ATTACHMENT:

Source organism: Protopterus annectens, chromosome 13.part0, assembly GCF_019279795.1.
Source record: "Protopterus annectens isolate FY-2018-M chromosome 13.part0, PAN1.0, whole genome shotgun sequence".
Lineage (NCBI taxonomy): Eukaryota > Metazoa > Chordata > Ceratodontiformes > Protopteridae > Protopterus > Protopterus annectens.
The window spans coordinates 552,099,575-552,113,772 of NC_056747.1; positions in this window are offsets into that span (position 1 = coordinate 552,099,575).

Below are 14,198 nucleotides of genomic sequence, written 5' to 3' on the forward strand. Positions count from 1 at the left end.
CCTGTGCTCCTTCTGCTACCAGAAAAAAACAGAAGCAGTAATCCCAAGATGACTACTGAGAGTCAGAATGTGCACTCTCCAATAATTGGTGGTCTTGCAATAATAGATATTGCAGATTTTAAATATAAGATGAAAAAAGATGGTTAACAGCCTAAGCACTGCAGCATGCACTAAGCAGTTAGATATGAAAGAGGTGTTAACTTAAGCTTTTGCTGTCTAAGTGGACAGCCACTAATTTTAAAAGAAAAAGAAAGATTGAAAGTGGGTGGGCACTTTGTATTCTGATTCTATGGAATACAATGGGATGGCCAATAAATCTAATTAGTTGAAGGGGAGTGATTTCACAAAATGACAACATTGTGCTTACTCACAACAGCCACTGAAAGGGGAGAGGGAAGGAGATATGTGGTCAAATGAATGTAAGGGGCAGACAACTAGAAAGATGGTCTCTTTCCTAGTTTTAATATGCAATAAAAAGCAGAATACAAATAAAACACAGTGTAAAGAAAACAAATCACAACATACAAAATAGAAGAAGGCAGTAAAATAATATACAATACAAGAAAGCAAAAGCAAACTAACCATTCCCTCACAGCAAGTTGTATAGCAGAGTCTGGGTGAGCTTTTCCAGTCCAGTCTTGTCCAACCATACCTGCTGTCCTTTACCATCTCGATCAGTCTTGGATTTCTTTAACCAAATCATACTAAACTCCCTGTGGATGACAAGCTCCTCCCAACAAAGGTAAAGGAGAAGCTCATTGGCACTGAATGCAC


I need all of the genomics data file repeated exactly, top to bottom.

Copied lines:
Source organism: Protopterus annectens, chromosome 13.part0, assembly GCF_019279795.1.
Source record: "Protopterus annectens isolate FY-2018-M chromosome 13.part0, PAN1.0, whole genome shotgun sequence".
Lineage (NCBI taxonomy): Eukaryota > Metazoa > Chordata > Ceratodontiformes > Protopteridae > Protopterus > Protopterus annectens.
The window spans coordinates 552,099,575-552,113,772 of NC_056747.1; positions in this window are offsets into that span (position 1 = coordinate 552,099,575).

Below are 14,198 nucleotides of genomic sequence, written 5' to 3' on the forward strand. Positions count from 1 at the left end.
CCTGTGCTCCTTCTGCTACCAGAAAAAAACAGAAGCAGTAATCCCAAGATGACTACTGAGAGTCAGAATGTGCACTCTCCAATAATTGGTGGTCTTGCAATAATAGATATTGCAGATTTTAAATATAAGATGAAAAAAGATGGTTAACAGCCTAAGCACTGCAGCATGCACTAAGCAGTTAGATATGAAAGAGGTGTTAACTTAAGCTTTTGCTGTCTAAGTGGACAGCCACTAATTTTAAAAGAAAAAGAAAGATTGAAAGTGGGTGGGCACTTTGTATTCTGATTCTATGGAATACAATGGGATGGCCAATAAATCTAATTAGTTGAAGGGGAGTGATTTCACAAAATGACAACATTGTGCTTACTCACAACAGCCACTGAAAGGGGAGAGGGAAGGAGATATGTGGTCAAATGAATGTAAGGGGCAGACAACTAGAAAGATGGTCTCTTTCCTAGTTTTAATATGCAATAAAAAGCAGAATACAAATAAAACACAGTGTAAAGAAAACAAATCACAACATACAAAATAGAAGAAGGCAGTAAAATAATATACAATACAAGAAAGCAAAAGCAAACTAACCATTCCCTCACAGCAAGTTGTATAGCAGAGTCTGGGTGAGCTTTTCCAGTCCAGTCTTGTCCAACCATACCTGCTGTCCTTTACCATCTCGATCAGTCTTGGATTTCTTTAACCAAATCATACTAAACTCCCTGTGGATGACAAGCTCCTCCCAACAAAGGTAAAGGAGAAGCTCATTGGCACTGAATGCAC